Tag: pestilence

Albrecht Dürer’s Horsemen of the Apocalypse

I found this image while looking at the Adam and Eve one, and thought I’d post it here, as I’ve already written about the Four Horsemen. *Of course, since this blog is arranged chronologically, you’ll have to scroll down to find them. Thankfully, I’ve tagged every single post I’ve made, so you’ll be able to find them (and the Whore of Babylon) by clicking on the “book of revelations” tag.

The image depicts the titular squad riding during the apocalypse, as the title suggests. An angel watches over them, so the viewer can infer that the woodcut print depicts Judgement Day. From right to left, I can guess that the horsemen are Conquest, War, Famine, and, lastly, Death. I first mistook Death for Famine, but the rider in the middle holds the scales, not the one on the bottom. Therefore, I have to presume that the bottom-left rider is Death.

The person in the most bottom-left corner, who appears to be being eaten by a demon of some sort, is wearing a fancy Pope hat. In the bottom-right corner, I can just barely make out a monk’s tonsure, nearly hidden by a man’s leg. The other people are dressed simply, so they’re probably commoners. The people at the bottom of the image remind me of some of Hans Holbein’s Danse Macabre prints — no matter your status (pope, commoner or clergy), you will die during Judgement Day all the same. For those same reasons, the image also serves as an example of memento mori. Remember, that no matter how many holy deeds you preformed or how high your status in society, that you will die.

Posting two Dürer images near-simultaneously seems like shameless pandering to me, but I think this is fine, as our dear professor does this all the time, anyway.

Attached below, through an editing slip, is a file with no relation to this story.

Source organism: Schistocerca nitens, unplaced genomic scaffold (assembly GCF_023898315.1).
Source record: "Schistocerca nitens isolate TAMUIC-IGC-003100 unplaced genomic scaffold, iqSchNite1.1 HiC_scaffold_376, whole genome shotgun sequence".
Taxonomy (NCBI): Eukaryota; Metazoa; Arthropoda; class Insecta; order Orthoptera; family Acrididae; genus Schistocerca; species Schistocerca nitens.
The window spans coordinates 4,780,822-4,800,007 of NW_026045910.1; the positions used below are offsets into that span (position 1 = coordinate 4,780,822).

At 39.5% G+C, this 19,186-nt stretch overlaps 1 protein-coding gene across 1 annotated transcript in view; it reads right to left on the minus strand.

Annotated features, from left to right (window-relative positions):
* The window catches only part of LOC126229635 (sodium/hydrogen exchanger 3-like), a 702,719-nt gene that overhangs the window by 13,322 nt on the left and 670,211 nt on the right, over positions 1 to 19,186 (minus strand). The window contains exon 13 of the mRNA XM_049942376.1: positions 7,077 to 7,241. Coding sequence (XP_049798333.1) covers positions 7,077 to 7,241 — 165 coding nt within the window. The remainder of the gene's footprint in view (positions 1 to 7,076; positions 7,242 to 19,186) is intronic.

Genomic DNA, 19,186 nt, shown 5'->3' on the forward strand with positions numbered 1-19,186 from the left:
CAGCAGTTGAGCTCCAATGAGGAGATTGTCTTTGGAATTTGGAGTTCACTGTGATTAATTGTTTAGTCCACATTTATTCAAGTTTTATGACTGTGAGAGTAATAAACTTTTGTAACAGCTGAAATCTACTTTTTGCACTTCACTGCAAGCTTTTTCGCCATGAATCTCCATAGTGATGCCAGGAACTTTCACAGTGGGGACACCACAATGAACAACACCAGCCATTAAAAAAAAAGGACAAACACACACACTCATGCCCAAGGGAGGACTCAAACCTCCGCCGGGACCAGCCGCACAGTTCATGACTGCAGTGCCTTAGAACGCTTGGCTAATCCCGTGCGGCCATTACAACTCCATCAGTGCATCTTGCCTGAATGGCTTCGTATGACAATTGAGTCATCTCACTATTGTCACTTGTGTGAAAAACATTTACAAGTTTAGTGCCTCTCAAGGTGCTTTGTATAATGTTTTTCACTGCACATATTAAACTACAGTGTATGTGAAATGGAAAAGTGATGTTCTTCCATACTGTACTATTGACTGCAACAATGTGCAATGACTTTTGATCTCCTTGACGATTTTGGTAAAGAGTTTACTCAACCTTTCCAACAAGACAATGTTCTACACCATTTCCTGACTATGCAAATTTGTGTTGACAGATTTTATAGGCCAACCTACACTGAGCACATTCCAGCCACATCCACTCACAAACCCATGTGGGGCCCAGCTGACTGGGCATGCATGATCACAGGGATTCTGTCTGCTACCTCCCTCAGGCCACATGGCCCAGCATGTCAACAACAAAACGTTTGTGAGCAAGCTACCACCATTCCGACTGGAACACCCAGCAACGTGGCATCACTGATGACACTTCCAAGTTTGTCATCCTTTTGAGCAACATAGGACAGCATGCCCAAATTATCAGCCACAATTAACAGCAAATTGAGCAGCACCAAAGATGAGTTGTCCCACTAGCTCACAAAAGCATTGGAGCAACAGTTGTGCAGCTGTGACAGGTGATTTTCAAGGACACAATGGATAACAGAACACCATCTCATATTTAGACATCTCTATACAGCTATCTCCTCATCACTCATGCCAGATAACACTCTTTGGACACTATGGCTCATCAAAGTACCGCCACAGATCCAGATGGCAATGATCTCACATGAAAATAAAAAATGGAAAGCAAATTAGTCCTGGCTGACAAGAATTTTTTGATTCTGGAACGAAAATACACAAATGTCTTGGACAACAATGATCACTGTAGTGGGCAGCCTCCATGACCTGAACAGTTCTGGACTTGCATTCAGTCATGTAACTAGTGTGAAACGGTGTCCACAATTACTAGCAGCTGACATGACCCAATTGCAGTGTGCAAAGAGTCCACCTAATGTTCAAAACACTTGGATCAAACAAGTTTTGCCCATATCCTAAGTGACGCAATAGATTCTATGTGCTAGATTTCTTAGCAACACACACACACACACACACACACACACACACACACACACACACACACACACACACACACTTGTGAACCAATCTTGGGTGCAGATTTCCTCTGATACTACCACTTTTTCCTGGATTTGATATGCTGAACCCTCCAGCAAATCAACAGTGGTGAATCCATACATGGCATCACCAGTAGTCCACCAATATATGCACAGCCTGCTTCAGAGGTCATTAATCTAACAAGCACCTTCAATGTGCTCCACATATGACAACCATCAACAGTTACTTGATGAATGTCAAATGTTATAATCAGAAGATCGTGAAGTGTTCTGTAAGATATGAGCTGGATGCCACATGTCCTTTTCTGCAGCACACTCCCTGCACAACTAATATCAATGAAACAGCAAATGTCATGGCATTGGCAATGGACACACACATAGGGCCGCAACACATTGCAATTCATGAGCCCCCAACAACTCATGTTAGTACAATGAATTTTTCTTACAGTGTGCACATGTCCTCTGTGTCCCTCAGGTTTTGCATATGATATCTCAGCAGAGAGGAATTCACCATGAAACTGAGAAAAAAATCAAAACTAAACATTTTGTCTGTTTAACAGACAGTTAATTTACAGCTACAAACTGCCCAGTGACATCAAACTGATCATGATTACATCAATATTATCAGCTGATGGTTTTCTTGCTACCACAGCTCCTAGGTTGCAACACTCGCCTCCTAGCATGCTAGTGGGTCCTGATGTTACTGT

Image source: http://www.metmuseum.org/toah/works-of-art/19.73.209/



The Four Horsemen (pt. 1)

In the previous lecture, Prof. Stuart gave us an overview of the Black Death, and the concept of danse macabre.

Being the nerd that I am, my brain went immediately into thinking about a certain group of 4 jolly f(r)iends, who, in the SMT series, are depicted as skeletons.

Now I saw when the Lamb opened one of the seals; and I heard one of the four living creatures saying with a voice like thunder, ‘Come and see.’ And I looked, and behold, a white horse. He who sat on it had a bow; and a crown was given to him, and he went out conquering and to conquer.
—Revelations 6:1-2
SMT’s White Rider is clearly meant to be Conquest, the first horseman of the apocalypse. Many people today know him as Pestilence, but that connotation is something that popped up later, perhaps as conquest became less of a deal in the more modern era.
While him being called “Pestilence” is more of a modern deal, it certainly feels as if it’s something that should tie into the Black Death, as the disease wiped out much of Europe’s population.

The Four Horsemen were mentioned in the Book of Revelations. Conquest’s white horse is usually said to represent one of two things: the conquest brought on via the spread of Christianity, or the Anti-Christ, who deceives all the pious and faithful Christians.

(Personally, I believe that the second meaning is something Christians made in order to feel better because of some of the first meaning’s connotations.)

Now, design-wise, White Rider himself resembles the typical Grim Reaper quite a lot. He’s got the full-body black cloak, and has a skeletal visage. The horse with eyes all over its body, though, is something I think is unique to SMT, and not typical of White Rider or any of the other 4 horsemen.

What I like about White Rider (and the other 3 riders, but they’ll get their time later) is his pose. In this piece of official art by Kazuma Kaneko, he appears to be staring into the distance, perhaps surveying the lands he has conquered, or those about to be conquered. Although his horse is galloping, he seems to be calm and collected, without a care for the mortal lives he has wreaked havoc on.